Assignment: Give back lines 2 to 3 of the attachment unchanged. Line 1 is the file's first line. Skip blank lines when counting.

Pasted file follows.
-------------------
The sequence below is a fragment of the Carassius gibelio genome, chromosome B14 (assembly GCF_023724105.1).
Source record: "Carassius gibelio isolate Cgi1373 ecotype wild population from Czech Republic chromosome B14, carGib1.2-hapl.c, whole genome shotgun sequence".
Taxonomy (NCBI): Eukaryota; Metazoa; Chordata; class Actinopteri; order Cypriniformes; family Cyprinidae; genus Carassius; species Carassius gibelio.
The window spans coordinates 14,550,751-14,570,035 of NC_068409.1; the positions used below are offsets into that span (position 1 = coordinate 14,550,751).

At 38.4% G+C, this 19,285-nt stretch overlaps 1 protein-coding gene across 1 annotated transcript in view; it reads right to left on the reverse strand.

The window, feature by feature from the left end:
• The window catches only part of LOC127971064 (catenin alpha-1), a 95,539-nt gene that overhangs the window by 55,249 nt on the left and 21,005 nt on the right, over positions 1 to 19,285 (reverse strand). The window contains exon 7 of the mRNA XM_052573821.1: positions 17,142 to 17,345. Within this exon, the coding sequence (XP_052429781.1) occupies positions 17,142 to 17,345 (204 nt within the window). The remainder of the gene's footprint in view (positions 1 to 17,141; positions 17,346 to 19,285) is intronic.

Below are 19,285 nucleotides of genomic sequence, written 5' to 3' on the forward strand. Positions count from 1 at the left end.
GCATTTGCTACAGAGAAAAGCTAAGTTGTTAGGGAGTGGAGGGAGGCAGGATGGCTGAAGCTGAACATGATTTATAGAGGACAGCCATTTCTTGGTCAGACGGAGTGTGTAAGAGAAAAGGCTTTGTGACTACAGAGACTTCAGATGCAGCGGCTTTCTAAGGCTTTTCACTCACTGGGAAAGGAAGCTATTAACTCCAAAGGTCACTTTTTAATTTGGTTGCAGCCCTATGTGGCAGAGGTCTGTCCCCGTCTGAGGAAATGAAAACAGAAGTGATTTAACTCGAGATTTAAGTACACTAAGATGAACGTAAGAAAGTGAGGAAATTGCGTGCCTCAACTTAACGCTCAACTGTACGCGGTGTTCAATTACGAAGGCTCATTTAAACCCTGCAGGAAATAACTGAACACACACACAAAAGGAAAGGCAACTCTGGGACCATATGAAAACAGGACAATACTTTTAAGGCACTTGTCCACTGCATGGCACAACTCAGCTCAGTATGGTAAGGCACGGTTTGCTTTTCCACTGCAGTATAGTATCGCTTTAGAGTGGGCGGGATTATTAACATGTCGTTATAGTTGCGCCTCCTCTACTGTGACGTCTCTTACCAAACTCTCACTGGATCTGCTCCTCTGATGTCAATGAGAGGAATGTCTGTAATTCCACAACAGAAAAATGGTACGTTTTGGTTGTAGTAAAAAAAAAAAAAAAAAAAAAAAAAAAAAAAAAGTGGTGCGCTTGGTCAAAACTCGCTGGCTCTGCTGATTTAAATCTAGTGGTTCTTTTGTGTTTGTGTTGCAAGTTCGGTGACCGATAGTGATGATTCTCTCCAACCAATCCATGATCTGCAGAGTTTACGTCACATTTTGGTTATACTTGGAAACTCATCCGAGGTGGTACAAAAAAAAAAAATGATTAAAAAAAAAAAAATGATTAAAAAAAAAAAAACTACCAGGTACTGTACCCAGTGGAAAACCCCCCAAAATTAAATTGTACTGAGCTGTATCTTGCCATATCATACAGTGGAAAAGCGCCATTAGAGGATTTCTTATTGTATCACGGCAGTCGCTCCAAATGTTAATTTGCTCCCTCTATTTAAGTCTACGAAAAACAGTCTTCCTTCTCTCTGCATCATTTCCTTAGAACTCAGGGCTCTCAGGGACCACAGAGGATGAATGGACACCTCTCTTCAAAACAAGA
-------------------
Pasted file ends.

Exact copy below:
Source record: "Carassius gibelio isolate Cgi1373 ecotype wild population from Czech Republic chromosome B14, carGib1.2-hapl.c, whole genome shotgun sequence".
Taxonomy (NCBI): Eukaryota; Metazoa; Chordata; class Actinopteri; order Cypriniformes; family Cyprinidae; genus Carassius; species Carassius gibelio.